Mastercard is exploring the use of public blockchains in securely verifying payment cards at the point of sale.
According to a patent that was filed with the U.S. Patent and Trademark Office (USPTO) and released on Thursday, Mastercard discusses a conveyance and retrieval processes to verify users’ payment credentials over a “publicly accessible blockchain.”
“A method for conveyance of payment credentials through a third party data source includes: storing, in a memory of a computing device, at least a first public key and payment credentials associated with a transaction account; generating a machine-readable code encoded with at least the first public key; displaying the generated machine-readable code,” says the abstract of the patent.
The patent continues saying that “generating a key pair comprised of at least a private key and a second public key; encrypting the payment credentials using the private key, and electronically transmitting the encrypted payment credentials to a publicly accessible data source.”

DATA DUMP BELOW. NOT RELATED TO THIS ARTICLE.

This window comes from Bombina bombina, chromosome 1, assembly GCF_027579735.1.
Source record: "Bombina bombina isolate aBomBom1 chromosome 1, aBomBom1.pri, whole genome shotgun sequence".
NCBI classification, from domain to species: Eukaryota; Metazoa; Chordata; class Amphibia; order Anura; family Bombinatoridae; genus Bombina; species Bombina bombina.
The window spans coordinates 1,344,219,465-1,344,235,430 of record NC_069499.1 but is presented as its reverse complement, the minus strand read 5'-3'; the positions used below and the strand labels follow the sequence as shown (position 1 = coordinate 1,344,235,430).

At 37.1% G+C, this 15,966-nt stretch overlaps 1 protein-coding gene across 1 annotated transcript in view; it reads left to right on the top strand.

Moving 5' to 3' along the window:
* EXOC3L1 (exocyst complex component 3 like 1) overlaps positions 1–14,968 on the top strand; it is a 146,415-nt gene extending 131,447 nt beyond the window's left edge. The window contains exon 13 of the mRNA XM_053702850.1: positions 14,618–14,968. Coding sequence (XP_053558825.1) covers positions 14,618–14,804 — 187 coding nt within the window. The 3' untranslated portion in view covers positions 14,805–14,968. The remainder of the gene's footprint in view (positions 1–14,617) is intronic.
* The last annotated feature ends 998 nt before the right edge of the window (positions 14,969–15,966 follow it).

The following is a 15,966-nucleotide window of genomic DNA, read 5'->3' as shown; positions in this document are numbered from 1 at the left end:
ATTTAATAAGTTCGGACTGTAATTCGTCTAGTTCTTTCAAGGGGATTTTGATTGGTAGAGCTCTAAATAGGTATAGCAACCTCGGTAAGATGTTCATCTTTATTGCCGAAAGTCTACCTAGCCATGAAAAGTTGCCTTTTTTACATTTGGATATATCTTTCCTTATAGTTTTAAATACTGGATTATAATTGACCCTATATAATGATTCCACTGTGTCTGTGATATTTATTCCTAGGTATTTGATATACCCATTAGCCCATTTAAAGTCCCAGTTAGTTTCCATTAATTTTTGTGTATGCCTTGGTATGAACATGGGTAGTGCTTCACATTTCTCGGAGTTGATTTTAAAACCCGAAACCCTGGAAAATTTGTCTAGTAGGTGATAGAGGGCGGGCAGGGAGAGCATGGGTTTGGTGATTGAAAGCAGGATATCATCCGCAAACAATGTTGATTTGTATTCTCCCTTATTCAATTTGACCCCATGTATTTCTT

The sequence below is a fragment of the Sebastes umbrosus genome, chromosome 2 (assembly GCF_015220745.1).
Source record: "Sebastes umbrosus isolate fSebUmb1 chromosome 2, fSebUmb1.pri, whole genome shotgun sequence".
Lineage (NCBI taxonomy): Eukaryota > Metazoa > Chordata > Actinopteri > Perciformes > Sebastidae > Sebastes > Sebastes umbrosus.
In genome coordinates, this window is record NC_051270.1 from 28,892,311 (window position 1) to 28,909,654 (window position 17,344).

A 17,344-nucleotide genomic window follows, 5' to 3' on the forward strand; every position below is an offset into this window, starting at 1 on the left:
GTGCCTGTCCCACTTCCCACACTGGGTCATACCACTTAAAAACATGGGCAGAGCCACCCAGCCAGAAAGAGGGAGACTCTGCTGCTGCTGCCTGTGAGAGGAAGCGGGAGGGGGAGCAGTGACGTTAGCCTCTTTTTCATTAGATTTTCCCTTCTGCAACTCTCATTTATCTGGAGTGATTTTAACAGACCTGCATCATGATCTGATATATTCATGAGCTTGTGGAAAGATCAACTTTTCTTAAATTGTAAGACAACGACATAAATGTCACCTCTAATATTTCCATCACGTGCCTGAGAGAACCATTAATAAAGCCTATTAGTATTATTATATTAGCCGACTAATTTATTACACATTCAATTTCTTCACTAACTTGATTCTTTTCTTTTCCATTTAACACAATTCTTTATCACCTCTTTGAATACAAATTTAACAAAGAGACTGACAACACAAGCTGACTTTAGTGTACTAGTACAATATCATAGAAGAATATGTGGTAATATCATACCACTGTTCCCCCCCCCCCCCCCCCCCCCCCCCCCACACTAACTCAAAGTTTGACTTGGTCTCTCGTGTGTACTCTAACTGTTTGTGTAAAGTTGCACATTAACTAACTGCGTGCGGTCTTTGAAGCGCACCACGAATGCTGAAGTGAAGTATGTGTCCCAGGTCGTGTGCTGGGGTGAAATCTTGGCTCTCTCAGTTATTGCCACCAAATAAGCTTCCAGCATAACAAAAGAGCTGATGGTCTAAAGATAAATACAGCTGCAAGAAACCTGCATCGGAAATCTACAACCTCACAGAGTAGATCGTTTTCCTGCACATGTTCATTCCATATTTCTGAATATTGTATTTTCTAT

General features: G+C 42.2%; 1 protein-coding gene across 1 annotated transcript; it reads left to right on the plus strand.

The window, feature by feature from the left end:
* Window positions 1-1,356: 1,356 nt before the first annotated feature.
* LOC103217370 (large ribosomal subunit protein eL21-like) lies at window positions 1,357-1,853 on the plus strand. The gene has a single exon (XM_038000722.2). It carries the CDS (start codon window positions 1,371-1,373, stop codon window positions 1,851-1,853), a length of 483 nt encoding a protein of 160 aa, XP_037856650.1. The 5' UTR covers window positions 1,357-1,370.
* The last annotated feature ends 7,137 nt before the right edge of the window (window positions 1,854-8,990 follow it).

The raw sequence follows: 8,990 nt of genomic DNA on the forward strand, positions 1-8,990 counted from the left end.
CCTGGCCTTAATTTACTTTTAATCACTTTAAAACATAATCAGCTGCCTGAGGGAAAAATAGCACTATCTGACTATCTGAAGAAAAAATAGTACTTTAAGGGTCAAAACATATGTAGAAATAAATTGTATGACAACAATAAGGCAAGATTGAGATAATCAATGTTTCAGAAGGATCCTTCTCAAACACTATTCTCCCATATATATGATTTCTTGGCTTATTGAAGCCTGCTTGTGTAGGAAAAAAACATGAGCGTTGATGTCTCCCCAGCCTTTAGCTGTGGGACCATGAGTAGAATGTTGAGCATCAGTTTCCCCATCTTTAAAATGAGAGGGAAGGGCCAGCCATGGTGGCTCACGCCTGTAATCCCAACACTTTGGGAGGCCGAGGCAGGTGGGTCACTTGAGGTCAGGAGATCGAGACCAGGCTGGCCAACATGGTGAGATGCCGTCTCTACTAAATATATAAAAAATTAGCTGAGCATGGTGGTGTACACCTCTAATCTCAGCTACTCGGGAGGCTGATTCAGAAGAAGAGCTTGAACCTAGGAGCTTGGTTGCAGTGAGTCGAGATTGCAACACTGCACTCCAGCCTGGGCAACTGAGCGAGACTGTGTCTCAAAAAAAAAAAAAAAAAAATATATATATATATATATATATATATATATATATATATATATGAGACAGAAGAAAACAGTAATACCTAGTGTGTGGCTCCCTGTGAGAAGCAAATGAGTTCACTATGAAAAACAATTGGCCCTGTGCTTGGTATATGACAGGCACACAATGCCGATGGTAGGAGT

Mastercard wants to prevent credential from getting skimmed from the payment device
The same document explains that the two-way method will first encode an image of a payment card and then it will store it on the blockchain after encryption with a public and private key.
When a payment is made, the system will use the provided private keys in order to decrypt the image so that it can be verified.
Mastercard says that by integrating this system with point-of-sale devices, transactions will become more secure because the card doesn’t need to be physically presented and users will not have to be concerned anymore about their payment credentials getting “skimmed” from the payment device.
“The transaction may be conducted via the display of a machine-readable code to the point of sale device, which may further prevent skimming as the reading of such a code can be more easily controlled via control of the underlying display; the display can be easily shielded and is often obscured when in a pocket or purse,” Mastercard writes.
This marks a notable effort by Mastercard to use public blockchain to potentially improve a common issue with its card business. Card skimming at ATMs and point-of-sale across all providers seems to be around $2 billion stolen every year throughout the world.